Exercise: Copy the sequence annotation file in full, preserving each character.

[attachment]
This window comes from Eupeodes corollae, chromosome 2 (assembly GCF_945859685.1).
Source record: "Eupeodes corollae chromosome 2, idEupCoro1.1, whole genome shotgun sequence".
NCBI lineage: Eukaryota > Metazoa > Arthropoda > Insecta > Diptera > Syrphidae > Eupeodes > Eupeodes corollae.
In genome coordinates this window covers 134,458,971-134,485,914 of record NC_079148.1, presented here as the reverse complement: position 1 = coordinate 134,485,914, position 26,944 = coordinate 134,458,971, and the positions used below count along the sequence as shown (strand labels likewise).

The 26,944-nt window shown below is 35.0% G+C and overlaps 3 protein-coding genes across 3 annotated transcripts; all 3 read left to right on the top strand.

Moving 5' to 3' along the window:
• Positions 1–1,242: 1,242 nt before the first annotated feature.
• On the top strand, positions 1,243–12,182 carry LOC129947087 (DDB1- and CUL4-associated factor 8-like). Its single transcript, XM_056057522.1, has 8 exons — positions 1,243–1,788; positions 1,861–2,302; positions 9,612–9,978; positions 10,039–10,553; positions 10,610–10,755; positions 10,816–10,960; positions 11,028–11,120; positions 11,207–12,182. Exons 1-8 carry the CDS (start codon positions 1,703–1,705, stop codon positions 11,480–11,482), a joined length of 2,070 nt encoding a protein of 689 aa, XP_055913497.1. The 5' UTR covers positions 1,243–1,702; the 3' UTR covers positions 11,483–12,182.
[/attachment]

This window comes from Eupeodes corollae, chromosome 2 (assembly GCF_945859685.1).
Source record: "Eupeodes corollae chromosome 2, idEupCoro1.1, whole genome shotgun sequence".
NCBI lineage: Eukaryota > Metazoa > Arthropoda > Insecta > Diptera > Syrphidae > Eupeodes > Eupeodes corollae.
In genome coordinates this window covers 134,458,971-134,485,914 of record NC_079148.1, presented here as the reverse complement: position 1 = coordinate 134,485,914, position 26,944 = coordinate 134,458,971, and the positions used below count along the sequence as shown (strand labels likewise).

The 26,944-nt window shown below is 35.0% G+C and overlaps 3 protein-coding genes across 3 annotated transcripts; all 3 read left to right on the top strand.

Moving 5' to 3' along the window:
• Positions 1–1,242: 1,242 nt before the first annotated feature.
• On the top strand, positions 1,243–12,182 carry LOC129947087 (DDB1- and CUL4-associated factor 8-like). Its single transcript, XM_056057522.1, has 8 exons — positions 1,243–1,788; positions 1,861–2,302; positions 9,612–9,978; positions 10,039–10,553; positions 10,610–10,755; positions 10,816–10,960; positions 11,028–11,120; positions 11,207–12,182. Exons 1-8 carry the CDS (start codon positions 1,703–1,705, stop codon positions 11,480–11,482), a joined length of 2,070 nt encoding a protein of 689 aa, XP_055913497.1. The 5' UTR covers positions 1,243–1,702; the 3' UTR covers positions 11,483–12,182.